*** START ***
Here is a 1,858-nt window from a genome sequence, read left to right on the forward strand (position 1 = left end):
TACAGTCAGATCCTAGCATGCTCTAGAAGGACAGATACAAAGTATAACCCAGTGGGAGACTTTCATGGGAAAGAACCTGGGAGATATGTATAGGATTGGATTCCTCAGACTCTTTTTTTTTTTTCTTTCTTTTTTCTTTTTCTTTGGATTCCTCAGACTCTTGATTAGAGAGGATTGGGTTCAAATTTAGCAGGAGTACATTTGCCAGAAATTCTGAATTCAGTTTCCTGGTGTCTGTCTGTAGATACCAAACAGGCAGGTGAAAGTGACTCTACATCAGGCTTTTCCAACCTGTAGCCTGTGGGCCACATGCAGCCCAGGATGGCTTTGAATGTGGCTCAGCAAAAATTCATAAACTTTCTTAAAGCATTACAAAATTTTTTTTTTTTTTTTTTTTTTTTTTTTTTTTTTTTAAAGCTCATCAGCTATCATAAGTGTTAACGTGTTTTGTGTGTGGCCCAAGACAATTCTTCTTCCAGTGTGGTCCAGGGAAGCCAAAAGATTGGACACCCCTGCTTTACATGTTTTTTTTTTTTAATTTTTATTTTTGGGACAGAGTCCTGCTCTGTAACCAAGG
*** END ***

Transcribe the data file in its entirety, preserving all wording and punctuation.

Here is a 1,858-nt window from a genome sequence, read left to right on the forward strand (position 1 = left end):
TACAGTCAGATCCTAGCATGCTCTAGAAGGACAGATACAAAGTATAACCCAGTGGGAGACTTTCATGGGAAAGAACCTGGGAGATATGTATAGGATTGGATTCCTCAGACTCTTTTTTTTTTTTCTTTCTTTTTTCTTTTTCTTTGGATTCCTCAGACTCTTGATTAGAGAGGATTGGGTTCAAATTTAGCAGGAGTACATTTGCCAGAAATTCTGAATTCAGTTTCCTGGTGTCTGTCTGTAGATACCAAACAGGCAGGTGAAAGTGACTCTACATCAGGCTTTTCCAACCTGTAGCCTGTGGGCCACATGCAGCCCAGGATGGCTTTGAATGTGGCTCAGCAAAAATTCATAAACTTTCTTAAAGCATTACAAAATTTTTTTTTTTTTTTTTTTTTTTTTTTTTTTTTTTTAAAGCTCATCAGCTATCATAAGTGTTAACGTGTTTTGTGTGTGGCCCAAGACAATTCTTCTTCCAGTGTGGTCCAGGGAAGCCAAAAGATTGGACACCCCTGCTTTACATGTTTTTTTTTTTTAATTTTTATTTTTGGGACAGAGTCCTGCTCTGTAACCAAGG